With more extreme climates and larger sheds, the air flow sometimes needs a little help in the form of active ventilation.

With active ventilation the natural flow of air is given some help

Active ventilation gives the air flow a hand by either drawing in cooler air or flushing out the hot air at the top of the building.

Air can be flushed out using a whirlybird (rotating cowl) type vent. This type of vent is situated on the shed roof and is powered by the wind. The faster the wind blows the more air is drawn through the vent.

Alternatively powered fans can be used to give a more controllable flow, although these will need their own power supply and management system (could be as simple as an on/off switch).

The more airtight a shed is the more sophisticated the management system needs to be. In a large office type shed for example that is weather tight and occupied the whole year around then an air source heat pump might be used. This system would draw cool air into the building and then recover the heat from the warm stale air that it extracts so that minimum energy would be lost.

However, by the sounds of it, Mark the heat recovery system is a long way from what you are after.

Getting back to Marks question

I would say that the whirlybird type of vent would give this shed a good chance of venting the hot air out of the roof, with a bit more assistance than just relying totally on passive air flows. The whirlybird vent should be to remove the hot air from the top of the roof and so would not be required to be connected by ducting to the main space below. The hot air in the lower space would naturally rise up the building.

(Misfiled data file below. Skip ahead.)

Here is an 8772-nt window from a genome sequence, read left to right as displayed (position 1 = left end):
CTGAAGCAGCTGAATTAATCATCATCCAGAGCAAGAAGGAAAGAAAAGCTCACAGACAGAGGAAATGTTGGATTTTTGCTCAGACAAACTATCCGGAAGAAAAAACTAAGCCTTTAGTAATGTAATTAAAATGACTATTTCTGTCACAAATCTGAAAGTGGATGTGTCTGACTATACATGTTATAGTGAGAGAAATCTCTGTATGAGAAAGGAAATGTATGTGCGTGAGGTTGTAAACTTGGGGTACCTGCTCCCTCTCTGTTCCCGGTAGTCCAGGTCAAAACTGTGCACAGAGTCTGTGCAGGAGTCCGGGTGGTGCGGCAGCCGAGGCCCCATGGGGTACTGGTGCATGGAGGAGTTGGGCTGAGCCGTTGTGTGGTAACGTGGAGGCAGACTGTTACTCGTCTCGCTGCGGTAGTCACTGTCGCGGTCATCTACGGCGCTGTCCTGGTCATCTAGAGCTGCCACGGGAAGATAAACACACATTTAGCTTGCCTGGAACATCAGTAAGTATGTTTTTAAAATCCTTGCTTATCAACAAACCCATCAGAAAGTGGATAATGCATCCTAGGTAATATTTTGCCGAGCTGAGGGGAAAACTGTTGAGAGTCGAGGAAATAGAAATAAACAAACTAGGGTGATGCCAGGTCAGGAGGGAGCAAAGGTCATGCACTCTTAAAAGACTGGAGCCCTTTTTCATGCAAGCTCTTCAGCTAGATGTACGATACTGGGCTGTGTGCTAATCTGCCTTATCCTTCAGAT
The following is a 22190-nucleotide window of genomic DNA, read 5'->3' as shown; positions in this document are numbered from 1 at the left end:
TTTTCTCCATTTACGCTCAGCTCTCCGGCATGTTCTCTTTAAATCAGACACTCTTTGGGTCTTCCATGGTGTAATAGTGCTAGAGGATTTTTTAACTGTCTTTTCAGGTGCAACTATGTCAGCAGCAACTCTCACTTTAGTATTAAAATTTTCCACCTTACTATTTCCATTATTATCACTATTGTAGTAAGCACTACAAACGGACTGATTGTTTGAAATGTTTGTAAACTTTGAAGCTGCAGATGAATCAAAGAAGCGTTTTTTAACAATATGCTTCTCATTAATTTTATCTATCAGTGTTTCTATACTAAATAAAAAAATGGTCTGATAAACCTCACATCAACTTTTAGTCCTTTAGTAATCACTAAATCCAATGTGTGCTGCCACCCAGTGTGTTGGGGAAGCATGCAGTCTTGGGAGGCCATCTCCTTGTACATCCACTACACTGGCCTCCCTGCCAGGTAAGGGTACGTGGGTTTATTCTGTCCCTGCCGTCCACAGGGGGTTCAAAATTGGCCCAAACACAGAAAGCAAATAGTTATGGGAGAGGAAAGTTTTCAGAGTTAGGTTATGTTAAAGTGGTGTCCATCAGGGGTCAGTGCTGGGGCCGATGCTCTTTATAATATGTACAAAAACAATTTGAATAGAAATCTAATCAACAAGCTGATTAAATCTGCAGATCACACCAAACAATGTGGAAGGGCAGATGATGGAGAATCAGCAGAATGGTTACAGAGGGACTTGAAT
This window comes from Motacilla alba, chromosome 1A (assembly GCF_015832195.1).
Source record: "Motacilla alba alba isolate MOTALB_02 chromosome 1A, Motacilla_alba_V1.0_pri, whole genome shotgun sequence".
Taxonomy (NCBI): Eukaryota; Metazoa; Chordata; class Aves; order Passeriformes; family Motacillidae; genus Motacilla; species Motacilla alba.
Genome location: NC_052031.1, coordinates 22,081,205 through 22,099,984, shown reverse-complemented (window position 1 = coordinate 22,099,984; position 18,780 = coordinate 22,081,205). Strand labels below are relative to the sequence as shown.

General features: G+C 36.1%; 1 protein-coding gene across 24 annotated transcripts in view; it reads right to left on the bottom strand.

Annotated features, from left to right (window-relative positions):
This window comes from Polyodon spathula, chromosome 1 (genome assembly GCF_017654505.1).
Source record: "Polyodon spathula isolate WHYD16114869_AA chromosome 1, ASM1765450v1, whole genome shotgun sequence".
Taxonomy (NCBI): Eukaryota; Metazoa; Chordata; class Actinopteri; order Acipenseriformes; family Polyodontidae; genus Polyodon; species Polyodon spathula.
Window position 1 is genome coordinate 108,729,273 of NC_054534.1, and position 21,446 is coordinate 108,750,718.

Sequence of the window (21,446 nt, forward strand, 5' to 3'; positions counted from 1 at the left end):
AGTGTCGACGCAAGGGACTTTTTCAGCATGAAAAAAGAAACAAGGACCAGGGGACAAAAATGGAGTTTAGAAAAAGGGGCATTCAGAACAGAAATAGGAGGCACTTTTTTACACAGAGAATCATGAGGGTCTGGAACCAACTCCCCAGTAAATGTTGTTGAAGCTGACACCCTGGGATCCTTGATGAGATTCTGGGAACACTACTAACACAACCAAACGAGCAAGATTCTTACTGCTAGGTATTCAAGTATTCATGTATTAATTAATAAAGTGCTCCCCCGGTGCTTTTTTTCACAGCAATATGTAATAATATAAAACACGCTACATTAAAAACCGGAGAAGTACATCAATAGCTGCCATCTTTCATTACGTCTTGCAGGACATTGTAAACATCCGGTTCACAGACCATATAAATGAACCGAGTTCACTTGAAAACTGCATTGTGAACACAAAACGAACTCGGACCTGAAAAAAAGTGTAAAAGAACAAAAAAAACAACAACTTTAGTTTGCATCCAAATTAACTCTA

My concern here would be the lack of control in winter as you might then want to significantly reduce the airflow. So an alternative could be gable vents with powered fans. These vents could then be significantly reduced in winter so that the heat loss is controlled.

The insulation to the walls will help to reduce the heat gain in the summer and will also reduce the heat loss in the winter months ( You might like to have a quick look at this article on shed insulation ).

How do you intend to insulate the roof/attic? It would be worth looking into insulating the ceiling to the main space depending upon exactly how you intend to use the building.

Hope these thought are of use and please let me know how you get on.


Comments for Ventilating a shed

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Eaves soffit vent on both sides or one side?
by: Dan

I just replaced the roof on my shed size 8'X10'
rafters, sheathing, shingles & added an 8' ridge vent on a 10' ridge.

Also added an eaves soffit vent on the back side of shed from one end to the other 10' long. I was thinking putting a soffit vent on front side also from one end to the other 10' long. Or would that be over doing it.

No ventilation at all before roof replacement besides 2 small windows in the front each side of door.

Looking for some advice.

Related posts:

Whirlies are a waste of metal.
by: Anonymous

A shed which is not heated: Gable passive vents work fine to taking air out. All ventilation types need to have air coming in to the must at least equal the air space going out. If air does not come in, it cannot go out. (sit in your car with the sun roof open on a hot day and you will understand - even the open roof does not help as much as you would think) Put a lower intake vent towards the windy side of the structure.. (even close to the floor).. or have a few of them facing different windy directions (summer winter etc) . If the shed is heated, yes, a large duct would help to bypass the heated space and allow the lower air intake air to go into the attic of the shed.

Having a flat roof shed also cuts down on the strength of the sun on the roof - and is quite easy to vent. For a small shed some fibreglass cloth and resin on top of some plywood etc will make a watertight shed and keep the cooking need to a minimum. (shed has to be strong though for snow accumulating areas.